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Garcia plans PROJECT STARS Historical District for Pct. 2

Harris County Commissioner Sylvia Garcia unveiled an ambitious plan for 26 historical sites to be developed in Precinct 2, at a meeting held last week for the local media.
She explained that the idea for an Historical District, to act as a tourist attraction and a new economic tool, grew out of conferences she held in September 2003 to study and improve the quality of life in her Precinct 2.

While she is working with industry to improve appearances and air quality, at the same time she wants to change the image of the area from industrial to emphasize it?s national importance as the birthplace of democracy.
She has teamed with the Economic Alliance Houston Port Region and 15 municipalities, the Port of Houston, and the City of Houston that are part of that alliance, to build and maintain these sites. Each area will get to say what is important to their history, and develop the sites to their own specifications, said Jan Lawlor, President/CEO of the Alliance.
As presented to the press, the project will encompass 26 sites through the southeast portion of Precinct 2. However, one of the main features will be the development of Battleground Road, past the San Jacinto monument, into a new ?Independence Parkway?. The northern terminus of this parkway will be the I-10/Crosby-Lynchburg Road intersection. It will be marked with four high pylons, topped with single stars. This same design will be used at the other sites, to integrate and mark the project.
Included in the development, and set to break ground in the near future, will be the redevelopment of David G. Burnet Park in Lynchburg. Burnet was the first president of the Texas Republic. A replica of his house will be constructed on the site where it stood in the park.
Garcia said that she has raised some of the money for the project, which will be funded mostly by private donations and grants, with some funds coming from her Parks budget. She has applied for state grants for the first three sites to be developed, which are a gateway park in Harrisburg, the Independence Parkway, and new ?roundabouts? at the ends of the Washburn Tunnel. As part of the Stars project, Garcia plans on a complete renovation and update of the tunnel. It is over 50 years old, built in 1950, she said, and many of the systems need replaced.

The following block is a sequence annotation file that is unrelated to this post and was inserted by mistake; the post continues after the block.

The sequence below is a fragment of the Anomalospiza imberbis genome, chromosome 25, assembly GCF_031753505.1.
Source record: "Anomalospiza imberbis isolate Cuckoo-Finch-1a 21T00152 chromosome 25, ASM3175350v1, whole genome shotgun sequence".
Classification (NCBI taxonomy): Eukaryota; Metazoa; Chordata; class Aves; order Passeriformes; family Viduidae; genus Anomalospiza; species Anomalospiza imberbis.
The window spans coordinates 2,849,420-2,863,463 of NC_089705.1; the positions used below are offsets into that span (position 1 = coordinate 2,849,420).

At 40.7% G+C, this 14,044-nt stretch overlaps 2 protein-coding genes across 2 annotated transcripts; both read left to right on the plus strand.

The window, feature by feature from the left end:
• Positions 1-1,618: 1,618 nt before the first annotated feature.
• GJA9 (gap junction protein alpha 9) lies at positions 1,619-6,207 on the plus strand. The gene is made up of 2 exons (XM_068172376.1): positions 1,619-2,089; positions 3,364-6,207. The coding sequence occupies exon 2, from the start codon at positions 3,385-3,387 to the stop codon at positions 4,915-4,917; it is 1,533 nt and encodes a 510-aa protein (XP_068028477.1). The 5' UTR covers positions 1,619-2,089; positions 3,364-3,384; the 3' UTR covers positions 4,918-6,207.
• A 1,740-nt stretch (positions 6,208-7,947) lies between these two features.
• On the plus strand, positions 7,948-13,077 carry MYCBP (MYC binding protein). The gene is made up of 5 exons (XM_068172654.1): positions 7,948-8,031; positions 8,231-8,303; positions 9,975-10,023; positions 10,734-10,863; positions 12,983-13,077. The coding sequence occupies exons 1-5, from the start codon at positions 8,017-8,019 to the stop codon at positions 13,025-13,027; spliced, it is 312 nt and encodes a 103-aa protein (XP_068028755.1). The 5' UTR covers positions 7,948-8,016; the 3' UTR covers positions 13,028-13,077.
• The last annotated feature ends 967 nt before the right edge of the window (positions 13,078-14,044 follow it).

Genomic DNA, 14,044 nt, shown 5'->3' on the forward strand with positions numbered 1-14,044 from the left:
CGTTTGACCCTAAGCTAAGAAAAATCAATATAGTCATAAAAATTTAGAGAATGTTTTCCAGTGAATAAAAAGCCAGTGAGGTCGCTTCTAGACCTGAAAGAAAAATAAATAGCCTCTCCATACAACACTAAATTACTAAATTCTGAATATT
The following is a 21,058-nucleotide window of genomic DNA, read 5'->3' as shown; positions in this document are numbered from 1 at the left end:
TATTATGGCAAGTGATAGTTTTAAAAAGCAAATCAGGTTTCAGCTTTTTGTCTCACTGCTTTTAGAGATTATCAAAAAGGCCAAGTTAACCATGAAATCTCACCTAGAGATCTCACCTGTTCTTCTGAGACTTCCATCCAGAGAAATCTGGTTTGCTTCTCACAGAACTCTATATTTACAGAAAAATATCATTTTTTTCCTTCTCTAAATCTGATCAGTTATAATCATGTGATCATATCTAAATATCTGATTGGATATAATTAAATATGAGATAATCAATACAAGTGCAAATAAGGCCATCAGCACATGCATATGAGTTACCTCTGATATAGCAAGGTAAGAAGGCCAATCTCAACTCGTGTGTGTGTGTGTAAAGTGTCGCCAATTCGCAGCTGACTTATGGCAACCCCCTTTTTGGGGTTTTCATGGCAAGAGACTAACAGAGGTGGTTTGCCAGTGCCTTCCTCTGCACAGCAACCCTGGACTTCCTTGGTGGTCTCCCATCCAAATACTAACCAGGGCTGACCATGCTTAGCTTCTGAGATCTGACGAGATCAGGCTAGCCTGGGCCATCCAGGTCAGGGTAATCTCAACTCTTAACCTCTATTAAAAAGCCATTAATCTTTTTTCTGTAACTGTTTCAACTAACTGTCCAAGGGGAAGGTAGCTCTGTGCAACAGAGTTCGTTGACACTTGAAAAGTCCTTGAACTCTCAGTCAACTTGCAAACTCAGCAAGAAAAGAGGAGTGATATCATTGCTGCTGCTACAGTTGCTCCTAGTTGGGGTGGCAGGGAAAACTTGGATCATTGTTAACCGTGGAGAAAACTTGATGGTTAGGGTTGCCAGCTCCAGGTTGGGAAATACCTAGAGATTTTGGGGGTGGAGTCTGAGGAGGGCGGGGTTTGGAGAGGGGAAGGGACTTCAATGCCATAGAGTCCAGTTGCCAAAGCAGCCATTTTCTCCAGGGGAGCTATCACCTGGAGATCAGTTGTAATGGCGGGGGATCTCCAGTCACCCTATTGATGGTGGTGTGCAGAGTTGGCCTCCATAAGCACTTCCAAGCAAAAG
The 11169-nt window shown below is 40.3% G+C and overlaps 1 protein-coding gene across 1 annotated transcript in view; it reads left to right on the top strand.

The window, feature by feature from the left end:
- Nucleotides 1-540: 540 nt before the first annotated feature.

Many of these sites are intended to be teaching areas for children, as well as tourist attractions.
Another feature of the designs will be huge ?Epic Art? photomurals on the sides of oil storage tanks along Routes 225 and 134 in Pasadena and Deer Park. These will depict the battle of San Jacinto, as families drive to the battlefield.
Garcia said that two new ferries are still part of the overall Master Plan, but the actual contract for these ships has been delayed until market conditions dictate a favorable bid price.
New signage at the Stars sites will help visitors understand the importance of the area, and the steps in the historical march to independence.
To help pay for this project, Garcia held a benefit gala last month along with the Alliance. Guests who normally contribute to her political campaign were invited to fund the Stars Project instead. Over $500,000 was raised at the banquet, which included a good natured roast of Garcia.
Guests at the gala included former mayors Kathy Whitmire and Bob Lanier and many other well known figures. She was honored for her 20 years in public service, and the event was a sellout at the downtown Hyatt Regency hotel.
Another feature of the plans is to restore the Lynchburg cemetery, and to get it historical designation by the state. Garcia has personally investigated the cemetery site, which she said is in disrepair, partially underwater, and has only 5 intact headstones that can be seen, although it is thought by historians to hold over 100 bodies.
Garcia will be honored again this week, when she is awarded the Visionary Award at a Banquet in Houston.